Finding warehouse space around Toronto has never been harder, and the e-commerce fueled shortage is disrupting businesses and threatening the broader economy.
With the pandemic driving a belated embrace of online shopping in Canada, Amazon.com Inc. has been gobbling up warehouses. That’s pushed the vacancy rate in the Toronto area down to just 0.5%, making it the tightest market in North America, if not the world.
Logistics consultant Richard Kunst is seeing the fallout first hand, as companies try to fill orders and move merchandise. One client, a food manufacturer, has been forced to pack roughly a third of its orders in a parking lot. Others are so desperate for warehouse space Kunst has advised they ask local farmers if they can keep goods in their fields.
“It’s cheaper to go to a farmer and say, ‘tell me how much you’re going to make off a crop on a five acre lot, and I will pay you that, plus 10%, in order to drop containers here,’” Kunst said.
While the warehouse shortage is most acute in Toronto, other major cities in Canada aren’t far behind, with Victoria, Vancouver and Montreal rounding out North America’s top four tightest warehouse markets, according to real estate brokerage Colliers International Group Inc.
The single biggest driver of this squeeze has been Amazon.com. The pandemic has seen the e-commerce giant increase its logistics footprint by nearly 12 million square feet across nine major Canadian markets since the end of 2019, according to Colliers.
That includes taking a quarter of all the space that came up for lease in Toronto last year, while boosting its footprint 10 times in Montreal and quadrupling in Ottawa.
With new warehouse supply lagging the soaring demand, the brokerage CBRE has predicted Canada could run out of space entirely by the end of the year. That’s starting to raise alarms that Canada’s overall economy could be dragged down, just as it starts to recover from the pandemic. Government figures from 2015 found logistics costs amounted to about 9% of gross domestic product.
“We become cost uncompetitive when we don’t have a good availability of warehousing,” said Jan De Silva, chief executive officer of the Toronto Region Board of Trade, which represents local businesses in and around Canada’s largest city. “There are fewer jobs, fewer permanent jobs that can be created, because companies aren’t able to fulfill demand.”
Amazon didn’t respond to a request for comment.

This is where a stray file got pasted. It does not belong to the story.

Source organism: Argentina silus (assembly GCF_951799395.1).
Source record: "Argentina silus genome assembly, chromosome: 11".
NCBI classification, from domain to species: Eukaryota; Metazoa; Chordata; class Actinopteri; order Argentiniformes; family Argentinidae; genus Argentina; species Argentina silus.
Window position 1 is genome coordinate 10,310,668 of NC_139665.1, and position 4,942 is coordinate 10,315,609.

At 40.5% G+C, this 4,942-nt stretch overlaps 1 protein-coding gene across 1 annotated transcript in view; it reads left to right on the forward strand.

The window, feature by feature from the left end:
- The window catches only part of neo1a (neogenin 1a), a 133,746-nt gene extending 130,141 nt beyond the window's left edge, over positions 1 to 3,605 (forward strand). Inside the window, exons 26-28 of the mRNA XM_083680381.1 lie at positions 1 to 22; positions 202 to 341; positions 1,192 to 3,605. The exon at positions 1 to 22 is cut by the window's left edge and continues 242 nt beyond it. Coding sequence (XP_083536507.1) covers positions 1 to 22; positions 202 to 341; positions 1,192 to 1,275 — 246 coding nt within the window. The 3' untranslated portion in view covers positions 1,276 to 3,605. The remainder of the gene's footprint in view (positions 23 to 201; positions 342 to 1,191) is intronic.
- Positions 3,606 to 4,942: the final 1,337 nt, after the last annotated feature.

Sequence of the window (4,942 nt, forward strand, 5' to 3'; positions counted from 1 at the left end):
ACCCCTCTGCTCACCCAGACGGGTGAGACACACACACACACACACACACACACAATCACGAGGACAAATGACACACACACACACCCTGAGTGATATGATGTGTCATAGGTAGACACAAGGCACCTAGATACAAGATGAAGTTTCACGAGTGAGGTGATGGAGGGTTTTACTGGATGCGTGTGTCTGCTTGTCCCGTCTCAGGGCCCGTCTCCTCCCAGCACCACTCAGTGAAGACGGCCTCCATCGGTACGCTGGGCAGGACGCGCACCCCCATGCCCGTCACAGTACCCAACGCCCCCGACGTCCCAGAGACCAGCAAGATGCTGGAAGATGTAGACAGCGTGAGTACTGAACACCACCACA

While the outlook for other types of commercial property, including offices and hotels, has been clouded by the coronavirus, investors have plowed money into industrial buildings over the last year, betting on the further rise of e-commerce with shoppers stuck at home.
Canada had lagged other developed economies in online shopping. But since the start of the pandemic, e-commerce nearly tripled its share of total Canadian retail sales to 10.4%, government data show.
That’s increased the need for warehouses and fulfillment centers and has pushed prices higher. Colliers estimates the cost of leasing industrial space in the Toronto area went up 25% in 2020.
Because much of what is made in Canada — from car parts, to packaged food, to lumber products — is for export, particularly to the U.S., the increased costs could make Canadian firms less competitive compared to international peers. And for the domestic market, those higher costs could end up being passed on to consumers, quickening inflation.
“Costs to manage the supply chain of the business are going up,” said Mike Croza, the managing partner at Supply Chain Alliance, a consulting firm that works with companies in and around Toronto. “At some point in time as costs go up, there will be some kind of transfer of increase to the consumers.”
To deal with these pressures, developers are starting to explore converting office towers and shopping malls into logistics space. Amazon’s Canadian distribution unit recently purchased a defunct flea market in a suburb of Toronto. Still, the problem may ultimately come down to land.
Canada’s warehouse crunch is, in some ways, an extension of another part of the economy currently experiencing short supply and soaring price inflation: Residential real estate.
Though the pandemic has shifted it into high gear, Canada’s housing market has been surging for years, driven by immigration and low interest rates.
With most of these immigrants landing in and around Toronto, Vancouver, and Montreal, local authorities in those cities and their suburbs have steadily converted areas zoned for industrial uses into land for housing to deal with the pressure.
Now, with home prices surging more than 30% around the country, there’s also an acute shortage of warehouse space.
“Really well intentioned levels of government have been saying, ‘OK we have a housing problem, how do we solve that?’ And in solving that, whoops, now we have a warehouse problem, how do we solve that?” De Silva said. “We’ve got this whole chicken and egg situation that we’re trying to unravel.”